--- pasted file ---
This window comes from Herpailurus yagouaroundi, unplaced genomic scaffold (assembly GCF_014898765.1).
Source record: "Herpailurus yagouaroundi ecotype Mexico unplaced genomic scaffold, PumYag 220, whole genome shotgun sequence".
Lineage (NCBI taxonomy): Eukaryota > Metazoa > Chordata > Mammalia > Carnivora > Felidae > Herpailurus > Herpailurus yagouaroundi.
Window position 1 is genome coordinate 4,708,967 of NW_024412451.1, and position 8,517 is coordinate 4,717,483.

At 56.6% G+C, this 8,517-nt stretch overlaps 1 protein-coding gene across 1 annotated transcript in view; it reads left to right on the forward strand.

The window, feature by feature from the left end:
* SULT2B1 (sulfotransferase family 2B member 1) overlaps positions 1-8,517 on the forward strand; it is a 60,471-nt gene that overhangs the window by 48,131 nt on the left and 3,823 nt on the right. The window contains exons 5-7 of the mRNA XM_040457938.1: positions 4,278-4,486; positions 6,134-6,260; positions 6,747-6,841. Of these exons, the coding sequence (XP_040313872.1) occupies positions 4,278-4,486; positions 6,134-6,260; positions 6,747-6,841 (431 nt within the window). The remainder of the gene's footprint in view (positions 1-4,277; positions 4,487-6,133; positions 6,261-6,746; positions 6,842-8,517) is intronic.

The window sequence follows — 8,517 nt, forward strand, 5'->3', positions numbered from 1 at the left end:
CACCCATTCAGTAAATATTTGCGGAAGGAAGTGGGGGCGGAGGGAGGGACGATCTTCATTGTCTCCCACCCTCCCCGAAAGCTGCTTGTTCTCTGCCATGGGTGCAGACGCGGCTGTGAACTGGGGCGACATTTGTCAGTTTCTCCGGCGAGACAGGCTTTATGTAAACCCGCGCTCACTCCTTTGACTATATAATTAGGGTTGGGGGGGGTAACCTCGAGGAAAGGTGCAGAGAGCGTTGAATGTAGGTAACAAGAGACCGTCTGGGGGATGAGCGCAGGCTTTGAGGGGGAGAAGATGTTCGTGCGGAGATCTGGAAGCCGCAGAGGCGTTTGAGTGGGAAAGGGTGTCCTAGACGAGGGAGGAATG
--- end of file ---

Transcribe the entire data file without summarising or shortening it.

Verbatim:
This window comes from Herpailurus yagouaroundi, unplaced genomic scaffold (assembly GCF_014898765.1).
Source record: "Herpailurus yagouaroundi ecotype Mexico unplaced genomic scaffold, PumYag 220, whole genome shotgun sequence".
Lineage (NCBI taxonomy): Eukaryota > Metazoa > Chordata > Mammalia > Carnivora > Felidae > Herpailurus > Herpailurus yagouaroundi.
Window position 1 is genome coordinate 4,708,967 of NW_024412451.1, and position 8,517 is coordinate 4,717,483.

At 56.6% G+C, this 8,517-nt stretch overlaps 1 protein-coding gene across 1 annotated transcript in view; it reads left to right on the forward strand.

The window, feature by feature from the left end:
* SULT2B1 (sulfotransferase family 2B member 1) overlaps positions 1-8,517 on the forward strand; it is a 60,471-nt gene that overhangs the window by 48,131 nt on the left and 3,823 nt on the right. The window contains exons 5-7 of the mRNA XM_040457938.1: positions 4,278-4,486; positions 6,134-6,260; positions 6,747-6,841. Of these exons, the coding sequence (XP_040313872.1) occupies positions 4,278-4,486; positions 6,134-6,260; positions 6,747-6,841 (431 nt within the window). The remainder of the gene's footprint in view (positions 1-4,277; positions 4,487-6,133; positions 6,261-6,746; positions 6,842-8,517) is intronic.

The window sequence follows — 8,517 nt, forward strand, 5'->3', positions numbered from 1 at the left end:
CACCCATTCAGTAAATATTTGCGGAAGGAAGTGGGGGCGGAGGGAGGGACGATCTTCATTGTCTCCCACCCTCCCCGAAAGCTGCTTGTTCTCTGCCATGGGTGCAGACGCGGCTGTGAACTGGGGCGACATTTGTCAGTTTCTCCGGCGAGACAGGCTTTATGTAAACCCGCGCTCACTCCTTTGACTATATAATTAGGGTTGGGGGGGGTAACCTCGAGGAAAGGTGCAGAGAGCGTTGAATGTAGGTAACAAGAGACCGTCTGGGGGATGAGCGCAGGCTTTGAGGGGGAGAAGATGTTCGTGCGGAGATCTGGAAGCCGCAGAGGCGTTTGAGTGGGAAAGGGTGTCCTAGACGAGGGAGGAATG